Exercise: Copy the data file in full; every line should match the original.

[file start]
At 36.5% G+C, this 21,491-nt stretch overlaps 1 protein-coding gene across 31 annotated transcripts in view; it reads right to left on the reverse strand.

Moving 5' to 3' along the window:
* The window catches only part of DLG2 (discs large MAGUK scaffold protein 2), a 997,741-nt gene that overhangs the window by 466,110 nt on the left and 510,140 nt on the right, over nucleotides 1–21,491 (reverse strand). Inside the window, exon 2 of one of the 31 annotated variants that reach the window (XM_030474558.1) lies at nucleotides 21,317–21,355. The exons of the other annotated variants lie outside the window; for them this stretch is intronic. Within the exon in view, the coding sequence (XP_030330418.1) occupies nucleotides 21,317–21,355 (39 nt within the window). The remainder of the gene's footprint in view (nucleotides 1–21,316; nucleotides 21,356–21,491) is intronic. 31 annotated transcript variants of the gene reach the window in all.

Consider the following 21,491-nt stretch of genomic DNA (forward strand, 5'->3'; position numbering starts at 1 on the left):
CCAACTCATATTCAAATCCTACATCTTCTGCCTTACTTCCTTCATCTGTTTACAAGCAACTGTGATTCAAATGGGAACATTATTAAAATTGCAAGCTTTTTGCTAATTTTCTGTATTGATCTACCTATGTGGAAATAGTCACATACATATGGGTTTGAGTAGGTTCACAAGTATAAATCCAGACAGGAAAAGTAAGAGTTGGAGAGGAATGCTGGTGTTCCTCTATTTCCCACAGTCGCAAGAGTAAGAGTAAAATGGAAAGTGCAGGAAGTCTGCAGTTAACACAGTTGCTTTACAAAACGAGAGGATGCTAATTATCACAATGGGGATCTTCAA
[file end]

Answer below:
At 36.5% G+C, this 21,491-nt stretch overlaps 1 protein-coding gene across 31 annotated transcripts in view; it reads right to left on the reverse strand.

Moving 5' to 3' along the window:
* The window catches only part of DLG2 (discs large MAGUK scaffold protein 2), a 997,741-nt gene that overhangs the window by 466,110 nt on the left and 510,140 nt on the right, over nucleotides 1–21,491 (reverse strand). Inside the window, exon 2 of one of the 31 annotated variants that reach the window (XM_030474558.1) lies at nucleotides 21,317–21,355. The exons of the other annotated variants lie outside the window; for them this stretch is intronic. Within the exon in view, the coding sequence (XP_030330418.1) occupies nucleotides 21,317–21,355 (39 nt within the window). The remainder of the gene's footprint in view (nucleotides 1–21,316; nucleotides 21,356–21,491) is intronic. 31 annotated transcript variants of the gene reach the window in all.

Consider the following 21,491-nt stretch of genomic DNA (forward strand, 5'->3'; position numbering starts at 1 on the left):
CCAACTCATATTCAAATCCTACATCTTCTGCCTTACTTCCTTCATCTGTTTACAAGCAACTGTGATTCAAATGGGAACATTATTAAAATTGCAAGCTTTTTGCTAATTTTCTGTATTGATCTACCTATGTGGAAATAGTCACATACATATGGGTTTGAGTAGGTTCACAAGTATAAATCCAGACAGGAAAAGTAAGAGTTGGAGAGGAATGCTGGTGTTCCTCTATTTCCCACAGTCGCAAGAGTAAGAGTAAAATGGAAAGTGCAGGAAGTCTGCAGTTAACACAGTTGCTTTACAAAACGAGAGGATGCTAATTATCACAATGGGGATCTTCAA